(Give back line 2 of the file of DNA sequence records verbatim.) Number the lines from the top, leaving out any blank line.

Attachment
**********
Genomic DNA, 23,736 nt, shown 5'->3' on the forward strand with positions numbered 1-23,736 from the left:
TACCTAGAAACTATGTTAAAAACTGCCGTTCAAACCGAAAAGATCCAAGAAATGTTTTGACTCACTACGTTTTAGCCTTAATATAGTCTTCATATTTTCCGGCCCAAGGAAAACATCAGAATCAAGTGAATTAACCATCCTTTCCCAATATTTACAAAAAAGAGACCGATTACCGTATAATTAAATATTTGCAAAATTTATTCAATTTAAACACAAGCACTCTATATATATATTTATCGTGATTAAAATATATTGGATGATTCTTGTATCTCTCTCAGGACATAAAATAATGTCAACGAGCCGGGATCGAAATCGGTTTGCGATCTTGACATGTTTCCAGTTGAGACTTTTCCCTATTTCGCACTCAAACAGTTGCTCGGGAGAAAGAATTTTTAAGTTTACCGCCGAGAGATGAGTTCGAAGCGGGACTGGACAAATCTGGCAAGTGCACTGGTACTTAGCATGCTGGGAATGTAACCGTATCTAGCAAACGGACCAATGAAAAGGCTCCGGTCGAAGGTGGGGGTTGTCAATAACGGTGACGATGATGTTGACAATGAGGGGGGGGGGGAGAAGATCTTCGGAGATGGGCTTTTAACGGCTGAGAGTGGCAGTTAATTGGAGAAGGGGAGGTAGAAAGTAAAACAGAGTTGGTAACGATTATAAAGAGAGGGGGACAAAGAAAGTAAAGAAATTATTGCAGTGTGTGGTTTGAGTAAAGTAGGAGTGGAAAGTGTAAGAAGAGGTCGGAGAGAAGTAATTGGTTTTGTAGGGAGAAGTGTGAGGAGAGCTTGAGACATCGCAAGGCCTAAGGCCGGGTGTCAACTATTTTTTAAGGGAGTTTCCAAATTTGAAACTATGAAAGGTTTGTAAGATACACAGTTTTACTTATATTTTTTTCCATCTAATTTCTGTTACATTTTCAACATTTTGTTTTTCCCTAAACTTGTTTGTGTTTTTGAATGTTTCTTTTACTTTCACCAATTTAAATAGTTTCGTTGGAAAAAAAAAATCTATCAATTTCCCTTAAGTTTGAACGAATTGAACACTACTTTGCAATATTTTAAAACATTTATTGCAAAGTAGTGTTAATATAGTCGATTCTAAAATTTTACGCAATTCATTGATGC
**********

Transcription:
TACCTAGAAACTATGTTAAAAACTGCCGTTCAAACCGAAAAGATCCAAGAAATGTTTTGACTCACTACGTTTTAGCCTTAATATAGTCTTCATATTTTCCGGCCCAAGGAAAACATCAGAATCAAGTGAATTAACCATCCTTTCCCAATATTTACAAAAAAGAGACCGATTACCGTATAATTAAATATTTGCAAAATTTATTCAATTTAAACACAAGCACTCTATATATATATTTATCGTGATTAAAATATATTGGATGATTCTTGTATCTCTCTCAGGACATAAAATAATGTCAACGAGCCGGGATCGAAATCGGTTTGCGATCTTGACATGTTTCCAGTTGAGACTTTTCCCTATTTCGCACTCAAACAGTTGCTCGGGAGAAAGAATTTTTAAGTTTACCGCCGAGAGATGAGTTCGAAGCGGGACTGGACAAATCTGGCAAGTGCACTGGTACTTAGCATGCTGGGAATGTAACCGTATCTAGCAAACGGACCAATGAAAAGGCTCCGGTCGAAGGTGGGGGTTGTCAATAACGGTGACGATGATGTTGACAATGAGGGGGGGGGGGAGAAGATCTTCGGAGATGGGCTTTTAACGGCTGAGAGTGGCAGTTAATTGGAGAAGGGGAGGTAGAAAGTAAAACAGAGTTGGTAACGATTATAAAGAGAGGGGGACAAAGAAAGTAAAGAAATTATTGCAGTGTGTGGTTTGAGTAAAGTAGGAGTGGAAAGTGTAAGAAGAGGTCGGAGAGAAGTAATTGGTTTTGTAGGGAGAAGTGTGAGGAGAGCTTGAGACATCGCAAGGCCTAAGGCCGGGTGTCAACTATTTTTTAAGGGAGTTTCCAAATTTGAAACTATGAAAGGTTTGTAAGATACACAGTTTTACTTATATTTTTTTCCATCTAATTTCTGTTACATTTTCAACATTTTGTTTTTCCCTAAACTTGTTTGTGTTTTTGAATGTTTCTTTTACTTTCACCAATTTAAATAGTTTCGTTGGAAAAAAAAAATCTATCAATTTCCCTTAAGTTTGAACGAATTGAACACTACTTTGCAATATTTTAAAACATTTATTGCAAAGTAGTGTTAATATAGTCGATTCTAAAATTTTACGCAATTCATTGATGC